The Women's Journal

Poor Sleep For Caregivers

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By Grace R. Denault, BA, RPSGT, RST, CCSH

Many of us find ourselves becoming caregivers for our loved ones, whether it be for an infant, sick child, ailing spouse, parent or parent-in-law. According to a 2015 study by AARP and the National Alliance for Caregiving, an estimated 16-18% of adults are caregivers. That study estimated 60% of the caregivers are female.

Beyond the obvious strains of caregiving, is the detrimental impact it has on our sleep. Poor sleep has been found to negatively impact; physical health, cognitive skills, productivity, weight management, mood, coping ability and even depression. When we are sleep deprived, we make mistakes, become clumsy and have increased risk of auto and occupational accidents.

Sleep is frequently interrupted by needs of the loved ones. We wake up to care for babies that need feeding, a diaper change or simply won’t sleep through the night. Our ailing loved ones often need medication or other assistance during the night, or perhaps they have a sleep disorder. The caregiver can suffer from insomnia (inability to fall asleep or stay asleep) due to worry or stress.

The many stresses of caregiving make it difficult to relax and fall asleep. These can include; the physical stress of caring for someone, the emotional stress of seeing someone you love face challenges or failures, and often financial stresses as you try to balance all of the additional costs needed for care on a limited income.

A particularly difficult phenomenon for caregivers is called “sundowning.” This can occur in Alzheimer’s and other dementia patients, particularly in the mid-stages of the disease. The patient behaves relatively normally during daylight hours; however when darkness comes, they become agitated, often throughout the night, and unable to sleep, compromising the caregiver’s sleep.

Parents of newborns are well-known to be sleep deprived. Although infants need a lot of sleep, it takes a while for them to consolidate most of their sleep into a somewhat solid block of nighttime sleep, accompanied by daytime naps.

How can you safeguard your sleep while caring for someone who needs you? There are some strategies everyone can use, while others will depend upon your particular circumstances.

Start with good “sleep hygiene.” That simply means to develop good sleep habits: 

  • Avoid caffeine late in the day.
  • As much as possible keep regular bedtime and awakening-time.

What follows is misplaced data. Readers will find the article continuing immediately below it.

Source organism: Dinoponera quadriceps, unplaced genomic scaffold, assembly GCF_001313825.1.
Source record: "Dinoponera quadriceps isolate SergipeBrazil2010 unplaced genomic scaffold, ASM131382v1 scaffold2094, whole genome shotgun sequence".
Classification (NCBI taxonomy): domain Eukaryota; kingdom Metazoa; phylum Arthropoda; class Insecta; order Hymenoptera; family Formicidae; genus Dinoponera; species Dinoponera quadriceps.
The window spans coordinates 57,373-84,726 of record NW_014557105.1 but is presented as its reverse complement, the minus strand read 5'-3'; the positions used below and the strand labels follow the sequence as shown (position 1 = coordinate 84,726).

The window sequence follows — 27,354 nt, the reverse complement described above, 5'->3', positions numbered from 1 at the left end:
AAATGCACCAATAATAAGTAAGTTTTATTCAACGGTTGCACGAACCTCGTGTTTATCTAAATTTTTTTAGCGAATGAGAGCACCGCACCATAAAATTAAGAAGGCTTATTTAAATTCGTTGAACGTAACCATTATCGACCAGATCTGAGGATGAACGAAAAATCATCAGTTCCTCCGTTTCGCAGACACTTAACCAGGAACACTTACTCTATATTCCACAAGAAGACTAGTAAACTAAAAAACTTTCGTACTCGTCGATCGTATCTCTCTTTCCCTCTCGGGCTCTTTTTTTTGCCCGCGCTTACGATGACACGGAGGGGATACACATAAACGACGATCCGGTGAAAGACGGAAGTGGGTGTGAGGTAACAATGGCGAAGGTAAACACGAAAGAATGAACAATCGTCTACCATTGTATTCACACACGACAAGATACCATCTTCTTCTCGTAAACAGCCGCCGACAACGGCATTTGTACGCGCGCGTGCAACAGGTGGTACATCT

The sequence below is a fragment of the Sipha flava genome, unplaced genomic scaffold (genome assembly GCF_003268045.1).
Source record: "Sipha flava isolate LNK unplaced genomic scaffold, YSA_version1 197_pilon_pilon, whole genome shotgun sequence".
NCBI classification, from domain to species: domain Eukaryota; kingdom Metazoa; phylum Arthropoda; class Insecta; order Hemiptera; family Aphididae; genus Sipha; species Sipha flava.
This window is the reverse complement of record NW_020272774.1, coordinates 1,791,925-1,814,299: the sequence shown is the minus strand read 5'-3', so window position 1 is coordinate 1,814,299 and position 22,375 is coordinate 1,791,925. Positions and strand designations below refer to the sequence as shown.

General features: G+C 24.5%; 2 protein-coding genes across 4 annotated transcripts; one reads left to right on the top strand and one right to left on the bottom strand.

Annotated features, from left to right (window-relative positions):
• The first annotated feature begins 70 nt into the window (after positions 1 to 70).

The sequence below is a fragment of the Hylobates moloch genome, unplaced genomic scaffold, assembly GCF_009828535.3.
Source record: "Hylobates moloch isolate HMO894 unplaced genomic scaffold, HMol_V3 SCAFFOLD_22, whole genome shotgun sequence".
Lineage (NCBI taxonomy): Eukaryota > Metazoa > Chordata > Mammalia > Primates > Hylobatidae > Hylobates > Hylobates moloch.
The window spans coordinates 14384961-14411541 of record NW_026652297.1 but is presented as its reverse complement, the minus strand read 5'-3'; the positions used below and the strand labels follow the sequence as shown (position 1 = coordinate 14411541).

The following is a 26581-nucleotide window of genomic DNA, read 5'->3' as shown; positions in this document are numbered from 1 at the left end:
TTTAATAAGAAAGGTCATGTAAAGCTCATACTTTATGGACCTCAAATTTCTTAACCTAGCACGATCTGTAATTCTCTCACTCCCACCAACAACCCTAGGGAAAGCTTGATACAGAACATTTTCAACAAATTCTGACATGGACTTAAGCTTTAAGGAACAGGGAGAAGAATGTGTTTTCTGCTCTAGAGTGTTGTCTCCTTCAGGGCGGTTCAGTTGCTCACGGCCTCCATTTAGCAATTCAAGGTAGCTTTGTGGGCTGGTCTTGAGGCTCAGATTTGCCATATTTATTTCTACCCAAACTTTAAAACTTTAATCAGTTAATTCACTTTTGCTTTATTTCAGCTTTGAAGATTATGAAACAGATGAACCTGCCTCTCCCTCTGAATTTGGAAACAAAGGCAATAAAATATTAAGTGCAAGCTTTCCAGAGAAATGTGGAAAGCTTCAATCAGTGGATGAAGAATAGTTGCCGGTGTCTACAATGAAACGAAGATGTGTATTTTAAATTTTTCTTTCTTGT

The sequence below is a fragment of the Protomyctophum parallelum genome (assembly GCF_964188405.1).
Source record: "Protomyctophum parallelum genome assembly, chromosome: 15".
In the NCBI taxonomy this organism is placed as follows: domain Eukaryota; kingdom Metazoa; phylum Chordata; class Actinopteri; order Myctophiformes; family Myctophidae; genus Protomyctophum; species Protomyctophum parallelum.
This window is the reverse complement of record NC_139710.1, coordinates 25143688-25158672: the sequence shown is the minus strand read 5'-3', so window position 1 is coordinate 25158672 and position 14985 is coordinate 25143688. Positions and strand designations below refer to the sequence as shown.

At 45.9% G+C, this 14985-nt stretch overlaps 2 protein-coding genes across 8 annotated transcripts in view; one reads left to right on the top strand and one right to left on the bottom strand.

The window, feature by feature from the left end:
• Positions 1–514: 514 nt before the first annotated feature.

• Get bright light in the morning (the earlier, the better).
  • Avoid light in the evenings before bed – including light from screens (T.V., computers, phones and tablets).
  • Keep your bedroom cool, quiet and dark.
  • Eat a nutritious, balanced diet.
  • If you need a bedtime or night-time snack, try to choose something that is high protein.
  • Exercise regularly, but not too close to bedtime.

Good sleep hygiene for your loved one can also help. Particularly good light exposure in the mornings and limiting it in the evenings.

Look for resources to help with caring for your loved one, such as finding a relative or friend to relieve you for a few hours or hiring someone to assist with household chores.

Physicians can help. A discussion with your loved one’s physician may connect you with an agency that can help give you a break or relief. Consider asking them to evaluate your loved one for symptoms of sleep disorders in addition to their other health issues. A medication evaluation might be worthwhile. If there are any medications that have unwanted side effects on the patient’s sleep, discuss pros and cons of alternative medications or treatments.

Finally, consider contacting a local sleep disorder center for help. While some only perform diagnostic testing, look for one that has specialists on-staff to provide therapy for issues that are common in caregivers, like insomnia. Getting some help for yourself while you’re helping your loved one can be a great improvement for both of you!

About the author:

Ms. Denault has been involved with Sleep Medicine for almost 3 decades. She obtained her B.A. in Psychology from Johns Hopkins University in 1988.

She holds Registered Polysomnographic Technologist (RPSGT) credential #720 (there are currently more than 17,000). In addition to her RPSGT, she also received the Registered Sleep Technologist (RST) credential during its inaugural year and Certification in Clinical Sleep Health in 2017.

Her experience in sleep medicine includes front-line patient care, management, research, education and legislative activities. She has worked on item development for national sleep technologist exams.  

Delaware Sleep Disorder Centers, LLC, is staffed and equipped to evaluate and treat most sleep-related disorders. Diagnosis and treatment for many disorders may begin after just one night. When performing a sleep study, our technologists work closely with our medical director – (a physician who is board certified in Sleep Medicine, Pulmonary Medicine or Neurology) – to identify and confirm sleep disorders, measure their severity and recommend multiple treatment options. 


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